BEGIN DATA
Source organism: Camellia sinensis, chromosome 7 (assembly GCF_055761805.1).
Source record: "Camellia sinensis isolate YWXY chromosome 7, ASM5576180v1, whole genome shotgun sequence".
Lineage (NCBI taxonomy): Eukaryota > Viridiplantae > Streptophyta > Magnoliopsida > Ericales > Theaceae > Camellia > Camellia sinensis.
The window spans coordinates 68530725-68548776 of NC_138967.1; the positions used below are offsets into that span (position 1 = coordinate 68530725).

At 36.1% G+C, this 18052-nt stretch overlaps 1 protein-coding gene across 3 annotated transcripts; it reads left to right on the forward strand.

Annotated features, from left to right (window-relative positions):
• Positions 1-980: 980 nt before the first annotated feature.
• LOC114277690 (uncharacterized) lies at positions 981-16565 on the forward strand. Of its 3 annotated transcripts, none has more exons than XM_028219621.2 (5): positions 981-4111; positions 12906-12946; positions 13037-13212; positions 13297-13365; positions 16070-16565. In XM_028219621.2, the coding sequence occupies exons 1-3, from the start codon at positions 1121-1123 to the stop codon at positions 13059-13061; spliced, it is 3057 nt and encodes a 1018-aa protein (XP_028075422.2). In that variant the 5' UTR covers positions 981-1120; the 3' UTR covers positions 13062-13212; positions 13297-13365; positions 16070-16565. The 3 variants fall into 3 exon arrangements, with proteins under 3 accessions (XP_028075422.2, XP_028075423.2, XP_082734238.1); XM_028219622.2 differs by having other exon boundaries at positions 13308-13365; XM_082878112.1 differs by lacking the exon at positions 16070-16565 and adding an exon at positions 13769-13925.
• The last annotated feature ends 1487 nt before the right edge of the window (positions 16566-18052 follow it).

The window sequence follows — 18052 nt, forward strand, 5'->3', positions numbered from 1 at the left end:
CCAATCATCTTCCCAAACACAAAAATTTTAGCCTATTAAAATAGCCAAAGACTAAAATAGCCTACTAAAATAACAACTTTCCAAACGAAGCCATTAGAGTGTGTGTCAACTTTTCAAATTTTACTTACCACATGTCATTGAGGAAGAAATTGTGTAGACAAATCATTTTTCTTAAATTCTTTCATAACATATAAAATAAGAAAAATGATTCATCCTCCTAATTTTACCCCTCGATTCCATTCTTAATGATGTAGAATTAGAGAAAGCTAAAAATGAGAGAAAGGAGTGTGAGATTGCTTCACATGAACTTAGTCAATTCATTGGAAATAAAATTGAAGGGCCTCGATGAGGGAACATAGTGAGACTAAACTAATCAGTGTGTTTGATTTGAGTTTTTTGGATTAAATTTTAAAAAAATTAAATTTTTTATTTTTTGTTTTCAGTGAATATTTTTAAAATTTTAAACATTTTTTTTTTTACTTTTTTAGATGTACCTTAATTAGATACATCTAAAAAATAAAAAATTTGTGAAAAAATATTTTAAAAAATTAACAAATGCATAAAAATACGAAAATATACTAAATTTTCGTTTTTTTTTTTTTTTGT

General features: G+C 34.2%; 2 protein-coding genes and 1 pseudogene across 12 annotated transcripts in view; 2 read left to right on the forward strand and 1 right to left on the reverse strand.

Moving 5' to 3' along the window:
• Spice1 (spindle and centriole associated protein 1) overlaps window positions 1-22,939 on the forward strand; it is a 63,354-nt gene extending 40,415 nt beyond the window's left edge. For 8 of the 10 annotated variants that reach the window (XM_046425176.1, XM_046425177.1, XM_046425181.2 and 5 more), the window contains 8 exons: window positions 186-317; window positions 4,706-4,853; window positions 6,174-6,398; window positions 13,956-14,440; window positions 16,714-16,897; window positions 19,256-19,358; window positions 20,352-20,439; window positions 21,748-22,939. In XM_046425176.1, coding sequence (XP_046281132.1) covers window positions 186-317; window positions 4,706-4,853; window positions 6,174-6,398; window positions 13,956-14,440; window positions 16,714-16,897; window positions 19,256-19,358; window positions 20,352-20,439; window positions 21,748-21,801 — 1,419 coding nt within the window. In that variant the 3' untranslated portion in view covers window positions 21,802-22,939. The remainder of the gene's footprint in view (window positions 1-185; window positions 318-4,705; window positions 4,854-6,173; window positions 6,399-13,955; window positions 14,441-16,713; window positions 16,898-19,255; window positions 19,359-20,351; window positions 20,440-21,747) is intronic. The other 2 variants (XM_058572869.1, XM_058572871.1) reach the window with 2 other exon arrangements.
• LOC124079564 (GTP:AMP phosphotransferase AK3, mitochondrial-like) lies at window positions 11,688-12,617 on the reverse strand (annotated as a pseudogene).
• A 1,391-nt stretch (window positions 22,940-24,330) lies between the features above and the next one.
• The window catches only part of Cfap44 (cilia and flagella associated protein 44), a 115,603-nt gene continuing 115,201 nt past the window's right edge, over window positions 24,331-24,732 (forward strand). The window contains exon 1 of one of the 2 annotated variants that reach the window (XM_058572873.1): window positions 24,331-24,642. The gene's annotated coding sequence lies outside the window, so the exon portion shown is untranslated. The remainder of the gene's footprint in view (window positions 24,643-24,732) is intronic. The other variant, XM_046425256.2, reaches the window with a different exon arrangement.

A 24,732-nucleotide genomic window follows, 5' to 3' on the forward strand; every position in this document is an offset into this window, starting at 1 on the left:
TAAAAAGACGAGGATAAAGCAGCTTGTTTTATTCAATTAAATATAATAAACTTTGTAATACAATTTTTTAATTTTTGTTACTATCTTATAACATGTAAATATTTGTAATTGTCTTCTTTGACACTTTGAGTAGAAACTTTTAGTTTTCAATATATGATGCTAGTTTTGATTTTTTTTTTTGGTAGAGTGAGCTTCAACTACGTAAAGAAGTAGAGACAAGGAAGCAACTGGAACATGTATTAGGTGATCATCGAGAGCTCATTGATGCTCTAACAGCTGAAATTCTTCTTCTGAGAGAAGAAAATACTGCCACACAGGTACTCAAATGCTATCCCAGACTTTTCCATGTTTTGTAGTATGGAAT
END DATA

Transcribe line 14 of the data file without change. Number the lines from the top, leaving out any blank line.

• Spice1 (spindle and centriole associated protein 1) overlaps window positions 1-22,939 on the forward strand; it is a 63,354-nt gene extending 40,415 nt beyond the window's left edge. For 8 of the 10 annotated variants that reach the window (XM_046425176.1, XM_046425177.1, XM_046425181.2 and 5 more), the window contains 8 exons: window positions 186-317; window positions 4,706-4,853; window positions 6,174-6,398; window positions 13,956-14,440; window positions 16,714-16,897; window positions 19,256-19,358; window positions 20,352-20,439; window positions 21,748-22,939. In XM_046425176.1, coding sequence (XP_046281132.1) covers window positions 186-317; window positions 4,706-4,853; window positions 6,174-6,398; window positions 13,956-14,440; window positions 16,714-16,897; window positions 19,256-19,358; window positions 20,352-20,439; window positions 21,748-21,801 — 1,419 coding nt within the window. In that variant the 3' untranslated portion in view covers window positions 21,802-22,939. The remainder of the gene's footprint in view (window positions 1-185; window positions 318-4,705; window positions 4,854-6,173; window positions 6,399-13,955; window positions 14,441-16,713; window positions 16,898-19,255; window positions 19,359-20,351; window positions 20,440-21,747) is intronic. The other 2 variants (XM_058572869.1, XM_058572871.1) reach the window with 2 other exon arrangements.